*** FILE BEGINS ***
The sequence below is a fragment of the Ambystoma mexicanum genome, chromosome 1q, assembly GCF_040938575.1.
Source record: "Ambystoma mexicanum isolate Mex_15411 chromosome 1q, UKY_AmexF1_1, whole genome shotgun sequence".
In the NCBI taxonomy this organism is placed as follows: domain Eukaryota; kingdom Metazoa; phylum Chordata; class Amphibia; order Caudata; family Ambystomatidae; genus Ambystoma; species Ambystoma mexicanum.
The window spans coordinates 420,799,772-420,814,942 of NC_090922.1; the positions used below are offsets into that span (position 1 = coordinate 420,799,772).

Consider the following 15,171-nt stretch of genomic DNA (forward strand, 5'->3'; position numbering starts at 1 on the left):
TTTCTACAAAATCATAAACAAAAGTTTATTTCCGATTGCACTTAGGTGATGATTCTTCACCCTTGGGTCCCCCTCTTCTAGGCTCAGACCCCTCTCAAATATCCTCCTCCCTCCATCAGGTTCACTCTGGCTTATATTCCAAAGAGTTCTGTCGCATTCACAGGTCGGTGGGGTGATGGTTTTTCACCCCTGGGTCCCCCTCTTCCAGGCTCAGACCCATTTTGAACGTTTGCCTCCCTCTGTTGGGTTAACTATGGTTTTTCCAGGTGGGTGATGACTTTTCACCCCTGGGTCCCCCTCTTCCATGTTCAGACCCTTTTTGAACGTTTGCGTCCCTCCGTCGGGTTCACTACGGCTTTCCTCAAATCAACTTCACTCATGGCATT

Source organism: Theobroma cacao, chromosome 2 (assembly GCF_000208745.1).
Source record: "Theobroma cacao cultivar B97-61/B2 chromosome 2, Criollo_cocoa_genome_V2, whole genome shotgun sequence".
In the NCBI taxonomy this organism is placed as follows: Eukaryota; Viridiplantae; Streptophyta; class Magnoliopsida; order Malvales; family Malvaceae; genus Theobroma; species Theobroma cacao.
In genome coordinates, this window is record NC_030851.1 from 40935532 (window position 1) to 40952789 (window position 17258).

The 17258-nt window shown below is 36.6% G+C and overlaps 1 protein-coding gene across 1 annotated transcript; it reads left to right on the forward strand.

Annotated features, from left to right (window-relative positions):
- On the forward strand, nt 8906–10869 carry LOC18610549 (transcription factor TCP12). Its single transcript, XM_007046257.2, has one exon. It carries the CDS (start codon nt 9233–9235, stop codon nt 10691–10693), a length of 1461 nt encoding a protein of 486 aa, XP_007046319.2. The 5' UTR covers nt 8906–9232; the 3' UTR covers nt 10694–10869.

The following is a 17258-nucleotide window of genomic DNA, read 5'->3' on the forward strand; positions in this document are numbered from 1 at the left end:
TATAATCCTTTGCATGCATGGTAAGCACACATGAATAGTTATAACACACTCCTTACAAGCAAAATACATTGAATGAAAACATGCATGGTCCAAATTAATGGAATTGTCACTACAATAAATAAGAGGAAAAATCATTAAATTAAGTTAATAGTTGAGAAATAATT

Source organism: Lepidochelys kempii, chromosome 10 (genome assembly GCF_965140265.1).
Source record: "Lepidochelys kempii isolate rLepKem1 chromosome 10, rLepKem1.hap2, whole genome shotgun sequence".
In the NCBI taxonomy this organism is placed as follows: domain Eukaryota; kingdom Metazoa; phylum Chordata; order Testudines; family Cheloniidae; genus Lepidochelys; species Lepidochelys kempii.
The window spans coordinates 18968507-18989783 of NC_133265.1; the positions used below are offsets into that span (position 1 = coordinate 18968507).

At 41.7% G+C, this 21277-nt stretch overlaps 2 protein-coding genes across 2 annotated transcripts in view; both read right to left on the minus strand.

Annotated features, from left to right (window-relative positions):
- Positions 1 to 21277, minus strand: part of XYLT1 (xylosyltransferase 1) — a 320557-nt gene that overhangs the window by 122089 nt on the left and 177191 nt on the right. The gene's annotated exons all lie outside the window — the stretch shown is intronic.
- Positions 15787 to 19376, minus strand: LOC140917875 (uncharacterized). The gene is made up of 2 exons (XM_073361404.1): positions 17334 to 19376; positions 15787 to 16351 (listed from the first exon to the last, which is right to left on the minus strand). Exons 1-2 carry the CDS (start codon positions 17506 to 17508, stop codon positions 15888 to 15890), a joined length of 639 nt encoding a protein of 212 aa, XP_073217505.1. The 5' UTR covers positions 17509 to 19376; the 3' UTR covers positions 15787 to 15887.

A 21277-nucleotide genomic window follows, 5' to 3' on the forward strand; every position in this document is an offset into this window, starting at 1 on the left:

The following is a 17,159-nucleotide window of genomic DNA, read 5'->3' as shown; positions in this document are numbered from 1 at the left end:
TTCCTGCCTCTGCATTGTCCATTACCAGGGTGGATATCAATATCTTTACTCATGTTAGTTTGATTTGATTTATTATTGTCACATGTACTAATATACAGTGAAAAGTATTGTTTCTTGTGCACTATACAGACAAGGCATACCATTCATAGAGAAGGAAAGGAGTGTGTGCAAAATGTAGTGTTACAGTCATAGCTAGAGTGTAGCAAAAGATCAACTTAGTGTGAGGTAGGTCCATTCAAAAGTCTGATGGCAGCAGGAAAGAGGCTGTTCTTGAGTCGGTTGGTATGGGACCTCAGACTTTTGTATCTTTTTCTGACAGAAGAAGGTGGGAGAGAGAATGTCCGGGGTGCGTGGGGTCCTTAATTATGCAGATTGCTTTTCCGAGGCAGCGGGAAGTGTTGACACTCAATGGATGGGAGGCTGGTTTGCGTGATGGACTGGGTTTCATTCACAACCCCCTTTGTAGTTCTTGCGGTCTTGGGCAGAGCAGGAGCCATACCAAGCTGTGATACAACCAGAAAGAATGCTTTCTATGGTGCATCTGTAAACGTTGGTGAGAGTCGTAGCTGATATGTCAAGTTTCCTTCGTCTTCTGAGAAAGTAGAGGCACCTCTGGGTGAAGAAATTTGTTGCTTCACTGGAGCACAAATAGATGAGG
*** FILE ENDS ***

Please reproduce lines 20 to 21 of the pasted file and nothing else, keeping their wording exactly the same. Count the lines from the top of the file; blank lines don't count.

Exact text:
At 41.7% G+C, this 21277-nt stretch overlaps 2 protein-coding genes across 2 annotated transcripts in view; both read right to left on the minus strand.

Annotated features, from left to right (window-relative positions):